Can the use of terrorism ever be justified? It is the moral question every terrorist needs to answer for himself. He alone makes the decision to do the deed. It is no excuse that he is obeying others. He – or she – is still responsible even under threat. The exception of course is when – for instance – a person is forcibly strapped into a suicide vest, deposited in a public place, and is detonated without taking any action himself. Islamic terrorists use children in this way.

An argument is sometimes put forward by persons – usually academics – who want, for various and usually disgraceful reasons, to discourage action against this or that terrorist organization, that the number of people who are hurt or killed in a specified period by terrorist action is smaller than the number killed by (eg) car accidents in the same time span. But an accident is by definition nobody’s fault. Because terrorism is a moral question, depending on people making decisions and implementing them, such comparisons are not only invalid but invidious.

What of war? Does that not harm and kill many innocents? Of course. But when war happens, all normal constraints are abandoned and the moral questions are changed. Was Churchill right to have Dresden bombed flat? Was America right to drop nuclear bombs on Nagasaki and Hiroshima? If more people were saved by these acts which brought war to an end than were hurt and killed by the actions themselves, were they good or were they evil?

The morality of war is open to argument. But clear acts of terrorism can be carried out within wars, and need to be unequivocally condemned. For instance, in World War Two, the Germans massacred all the inhabitants (642), men women and children, of the village of Oradour-sur-Glane on June 10, 1944, in reprisal for one of their officers being captured and held there. It was plainly a “war crime”, and plainly an act of terrorism.

What – it is sometimes asked – of random violence used against a conqueror occupying your country in war? Is that terrorism? And even if it is, is it not justified? Not an easy question to answer. The best one can do to decide the morality of (eg) blowing up a train that is bringing enemy reinforcements into your country but also bearing some of your fellow countrymen, is to ask whether the action would make most of your fellow countrymen feel more safe or more threatened. If the answer is “more safe”, it could be argued that the act was therefore justified. But much depends on what an action is, whom it kills and in what way; on the circumstances of the occupation, and on whether it is oppressive or comparatively benign. In each case, judgment is needed.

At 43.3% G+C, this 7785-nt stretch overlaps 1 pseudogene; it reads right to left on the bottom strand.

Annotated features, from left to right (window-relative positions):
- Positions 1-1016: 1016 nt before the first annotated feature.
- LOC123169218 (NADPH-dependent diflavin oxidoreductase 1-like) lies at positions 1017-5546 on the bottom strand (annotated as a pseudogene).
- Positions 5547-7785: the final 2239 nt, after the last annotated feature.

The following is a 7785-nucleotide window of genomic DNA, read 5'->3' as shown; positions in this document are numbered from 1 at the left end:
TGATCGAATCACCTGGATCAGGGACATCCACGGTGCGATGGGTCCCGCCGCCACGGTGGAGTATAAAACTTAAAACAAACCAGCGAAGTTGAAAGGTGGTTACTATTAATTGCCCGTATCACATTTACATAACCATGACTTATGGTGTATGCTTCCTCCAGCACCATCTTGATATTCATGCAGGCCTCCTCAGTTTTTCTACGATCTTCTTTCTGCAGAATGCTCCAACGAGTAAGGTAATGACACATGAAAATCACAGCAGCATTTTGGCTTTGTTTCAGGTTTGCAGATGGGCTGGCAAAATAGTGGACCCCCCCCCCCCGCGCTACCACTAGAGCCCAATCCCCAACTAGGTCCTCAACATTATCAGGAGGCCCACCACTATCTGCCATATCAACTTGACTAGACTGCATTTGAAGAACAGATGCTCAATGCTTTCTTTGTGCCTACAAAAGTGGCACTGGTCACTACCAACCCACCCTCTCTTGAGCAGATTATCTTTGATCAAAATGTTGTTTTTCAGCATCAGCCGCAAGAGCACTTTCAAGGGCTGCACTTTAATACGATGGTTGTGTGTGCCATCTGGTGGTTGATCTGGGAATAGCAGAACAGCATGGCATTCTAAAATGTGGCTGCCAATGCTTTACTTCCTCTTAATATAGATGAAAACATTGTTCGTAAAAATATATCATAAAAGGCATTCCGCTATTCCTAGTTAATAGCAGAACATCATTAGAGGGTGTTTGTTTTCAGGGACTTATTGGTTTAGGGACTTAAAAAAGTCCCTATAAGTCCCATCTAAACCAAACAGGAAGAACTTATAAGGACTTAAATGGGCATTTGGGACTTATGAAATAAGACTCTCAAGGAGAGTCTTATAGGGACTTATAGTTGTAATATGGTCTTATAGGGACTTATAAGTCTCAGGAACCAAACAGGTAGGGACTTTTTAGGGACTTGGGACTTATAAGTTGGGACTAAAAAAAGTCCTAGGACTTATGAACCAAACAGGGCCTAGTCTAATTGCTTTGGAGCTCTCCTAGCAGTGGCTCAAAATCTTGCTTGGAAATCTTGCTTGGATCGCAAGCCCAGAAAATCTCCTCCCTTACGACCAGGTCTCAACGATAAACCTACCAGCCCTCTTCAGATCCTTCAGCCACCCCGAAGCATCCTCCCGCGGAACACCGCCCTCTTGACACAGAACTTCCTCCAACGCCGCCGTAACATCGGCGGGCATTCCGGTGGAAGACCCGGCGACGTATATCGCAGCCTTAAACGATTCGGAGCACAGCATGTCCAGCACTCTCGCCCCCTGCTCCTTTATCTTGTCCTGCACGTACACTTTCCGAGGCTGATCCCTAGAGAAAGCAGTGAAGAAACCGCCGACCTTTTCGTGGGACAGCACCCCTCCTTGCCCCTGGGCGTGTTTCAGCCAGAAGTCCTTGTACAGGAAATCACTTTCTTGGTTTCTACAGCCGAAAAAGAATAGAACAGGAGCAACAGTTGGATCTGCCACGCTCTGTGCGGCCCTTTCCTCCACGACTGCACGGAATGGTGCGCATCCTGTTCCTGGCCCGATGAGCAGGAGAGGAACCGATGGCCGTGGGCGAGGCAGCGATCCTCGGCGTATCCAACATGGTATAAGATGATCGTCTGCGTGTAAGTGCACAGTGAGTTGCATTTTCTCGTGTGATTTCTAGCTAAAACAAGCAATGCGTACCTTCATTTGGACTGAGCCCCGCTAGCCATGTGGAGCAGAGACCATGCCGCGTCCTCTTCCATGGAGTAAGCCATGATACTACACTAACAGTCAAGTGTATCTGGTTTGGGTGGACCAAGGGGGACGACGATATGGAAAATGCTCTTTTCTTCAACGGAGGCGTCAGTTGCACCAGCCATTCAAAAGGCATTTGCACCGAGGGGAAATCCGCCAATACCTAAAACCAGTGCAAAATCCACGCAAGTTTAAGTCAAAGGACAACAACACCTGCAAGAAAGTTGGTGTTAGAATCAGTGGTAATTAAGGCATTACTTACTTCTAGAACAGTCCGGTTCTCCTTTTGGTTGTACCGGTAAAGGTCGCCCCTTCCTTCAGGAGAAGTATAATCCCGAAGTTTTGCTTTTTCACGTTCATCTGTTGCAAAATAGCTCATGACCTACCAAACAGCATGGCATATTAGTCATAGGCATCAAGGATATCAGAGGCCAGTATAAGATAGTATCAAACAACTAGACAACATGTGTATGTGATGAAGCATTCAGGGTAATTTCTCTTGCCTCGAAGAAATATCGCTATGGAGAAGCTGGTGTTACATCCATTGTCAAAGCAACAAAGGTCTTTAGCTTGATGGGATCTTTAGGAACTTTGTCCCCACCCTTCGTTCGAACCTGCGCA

Communism and Islam are inherently terrorist ideologies.

 

Jillian Becker   March 18, 2015

(Jillian Becker was director of the London-based Institute for the Study of Terrorism 1985-1990)

“We want to see suffering” 1

To listen to the barbaric chant which is the background music to the slow destruction of our civilization by savage hordes coming out of the Dark Ages, go here.

The words are in French not Arabic.

A translation:

Chorus:

We will not be beaten down

We wish to die for Allah

We will persist in fighting

And leave [this world] with a smile

*

Verses:

Yes, Charlie Hebdo is dead, he mocked the prophets

Indeed we will kill without remorse those coming to provoke us

Why are you looking for a fight? You reap what you sow

For those with loaded weapons, it’s time to revolt.

*

We must strike France

It is time for it to be humiliated

We want to see suffering

And deaths by the thousand

The battle has begun. The revenge will be terrible

Our soldiers are enraged. Your end will be horrible.

*

Islam will prevail, it will be spread by the sword

Those who want to oppose it will never know peace

We came to dominate and our enemies will perish

We will annihilate them and let their bodies rot.

The song is titled On Va Pas Se Laisser Abattre (We Will Not Let Ourselves Be Beaten Down). It was posted on Sunday March 15, 2015, by the Islamic State (IS/ISIS/ISIL). The translation is by MEMRI.

Posted under Arab States, France, Iraq, Islam, jihad, Muslims, Syria, War by Jillian Becker on Tuesday, March 17, 2015

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The French pandemonium (three) 3

Today we post under Pages (listed at the top of our margin), essay number 13 in Part Two of the series titled The Darkness of This World, by Jillian Becker.

It continues the discussion of French writers whose works are concerned with Evil, praise it, and argue passionately that it should be done.

The title of this essay is The French Pandemonium (Three). Its subjects are the twentieth century writers Michel Foucault and –  to a lesser extent – Jean Genet 

Here is part of the essay:

When the Second World War was over in Europe in 1945, and the enormities perpetrated by the Nazis had been fully revealed à tout le monde, Evil did not lose any of its popularity among the anti-bourgeois intelligentsia of France. If those who had survived war and occupation, deprivation and terror, and in some cases confinement, had a sense of being supped full with horrors, it seems to have been short-lived. Their appetite for blood, for torture, and even for mass murder, soon revived.